Mt. Gox trustee has new plans for repaying creditors
Any remaining claims could be paid in fiat and not in cryptocurrency
An extinct cryptocurrency exchange – one that brought the crypto industry to its knees just as it was getting started – has set up a plan to repay creditors their losses. The trustee for the Mt. Gox exchange, which went bankrupt in 2014 amid a serious amount of controversy, has drafted a rehabilitation plan that will see claims for fiat currencies as well as Bitcoin (BTC), and Bitcoin Cash (BCH), honored in the form requested. However, other crypto assets “will be liquidated into cash to the extent possible.” The trustee is planning on liquidating all the funds, but first, they will be assigned to cover the rehabilitation plan for repayments so that creditors can receive the funds thereafter.
According to the plan, all payments will be organized in a way that priority payments can be made first to make sure the interests are covered in any fiat currency claims. All other payments will follow up gradually but in small increments of up to $1,800 approximately, then prorated payments are to follow. This draft plan allows users who “may, with the permission of the court, sell all of part of the BTC/BCH constituting the debtor’s assets” to ensure that “a sufficient amount of cash” is secured.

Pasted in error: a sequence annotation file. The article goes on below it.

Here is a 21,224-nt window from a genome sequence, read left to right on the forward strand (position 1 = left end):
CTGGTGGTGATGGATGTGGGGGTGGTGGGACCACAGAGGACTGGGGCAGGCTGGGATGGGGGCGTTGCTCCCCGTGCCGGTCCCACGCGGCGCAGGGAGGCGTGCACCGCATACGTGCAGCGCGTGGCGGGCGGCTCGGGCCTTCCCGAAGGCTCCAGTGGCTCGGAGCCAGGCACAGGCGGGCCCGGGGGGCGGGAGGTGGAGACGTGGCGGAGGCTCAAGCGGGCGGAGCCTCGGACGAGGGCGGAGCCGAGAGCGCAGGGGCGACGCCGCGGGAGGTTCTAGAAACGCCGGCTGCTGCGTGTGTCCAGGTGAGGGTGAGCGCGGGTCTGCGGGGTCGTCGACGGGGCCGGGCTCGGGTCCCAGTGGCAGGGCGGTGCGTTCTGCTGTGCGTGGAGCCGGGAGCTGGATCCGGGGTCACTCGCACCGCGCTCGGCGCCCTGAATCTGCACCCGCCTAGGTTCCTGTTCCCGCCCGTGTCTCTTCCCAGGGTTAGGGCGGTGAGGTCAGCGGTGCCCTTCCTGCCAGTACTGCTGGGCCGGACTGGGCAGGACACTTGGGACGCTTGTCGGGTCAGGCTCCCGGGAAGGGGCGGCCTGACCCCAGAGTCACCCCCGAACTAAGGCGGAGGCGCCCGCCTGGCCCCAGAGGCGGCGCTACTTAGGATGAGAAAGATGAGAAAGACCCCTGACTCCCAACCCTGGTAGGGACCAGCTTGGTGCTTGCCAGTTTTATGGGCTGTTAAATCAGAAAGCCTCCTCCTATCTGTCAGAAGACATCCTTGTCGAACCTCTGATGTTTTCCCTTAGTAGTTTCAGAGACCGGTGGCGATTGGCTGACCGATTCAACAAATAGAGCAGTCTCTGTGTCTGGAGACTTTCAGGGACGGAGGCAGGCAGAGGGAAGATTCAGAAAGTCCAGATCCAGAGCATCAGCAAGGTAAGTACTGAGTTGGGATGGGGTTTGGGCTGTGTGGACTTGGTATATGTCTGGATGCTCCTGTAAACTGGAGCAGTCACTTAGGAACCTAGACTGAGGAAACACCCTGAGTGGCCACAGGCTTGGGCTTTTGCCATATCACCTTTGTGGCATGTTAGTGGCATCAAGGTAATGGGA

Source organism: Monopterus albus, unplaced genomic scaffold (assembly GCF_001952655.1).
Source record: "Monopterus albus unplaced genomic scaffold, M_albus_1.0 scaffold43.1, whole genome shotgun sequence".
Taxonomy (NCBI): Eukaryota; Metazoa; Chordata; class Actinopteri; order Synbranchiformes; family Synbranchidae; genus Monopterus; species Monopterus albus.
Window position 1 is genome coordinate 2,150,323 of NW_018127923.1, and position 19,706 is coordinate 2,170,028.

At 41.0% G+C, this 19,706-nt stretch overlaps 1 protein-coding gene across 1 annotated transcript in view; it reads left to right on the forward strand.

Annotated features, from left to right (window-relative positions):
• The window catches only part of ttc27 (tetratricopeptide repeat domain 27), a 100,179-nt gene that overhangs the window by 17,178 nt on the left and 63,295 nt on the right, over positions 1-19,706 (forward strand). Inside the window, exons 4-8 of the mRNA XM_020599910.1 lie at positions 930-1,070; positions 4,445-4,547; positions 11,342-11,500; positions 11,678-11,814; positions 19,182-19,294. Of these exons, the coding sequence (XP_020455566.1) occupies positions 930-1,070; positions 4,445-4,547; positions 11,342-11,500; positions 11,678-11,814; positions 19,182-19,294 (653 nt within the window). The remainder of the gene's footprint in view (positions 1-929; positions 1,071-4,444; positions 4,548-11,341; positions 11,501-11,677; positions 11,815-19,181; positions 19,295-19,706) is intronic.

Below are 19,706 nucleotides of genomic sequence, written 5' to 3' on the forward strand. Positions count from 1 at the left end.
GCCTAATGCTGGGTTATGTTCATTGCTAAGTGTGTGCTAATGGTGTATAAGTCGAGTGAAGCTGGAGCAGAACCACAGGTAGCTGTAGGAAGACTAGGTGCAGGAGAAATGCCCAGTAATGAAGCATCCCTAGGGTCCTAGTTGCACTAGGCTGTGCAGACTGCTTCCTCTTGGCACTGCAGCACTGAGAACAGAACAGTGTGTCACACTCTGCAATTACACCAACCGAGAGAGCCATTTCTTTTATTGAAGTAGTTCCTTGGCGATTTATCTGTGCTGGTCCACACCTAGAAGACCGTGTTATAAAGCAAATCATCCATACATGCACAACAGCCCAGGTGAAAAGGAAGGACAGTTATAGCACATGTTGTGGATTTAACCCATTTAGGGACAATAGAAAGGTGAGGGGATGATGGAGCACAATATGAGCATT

The trustee, attorney Nobuaki Kobayashi does not have any plans to acquire additional BTC/BCH, which means that some creditors who want to take the funds out in form of crypto might receive partial payment in fiat currency. “It is possible that there will be an insufficient amount of BTC/BCH as the source for distribution,” said Kobayashi.
Roughly 24,000 creditors have been impacted by the hack that the exchange suffered and that led it to collapse in 2014. A total of 850,000 BTC were lost; at the time worth more than $425 million. The trustee has until the end of the month to put together the final version of the rehabilitation plan.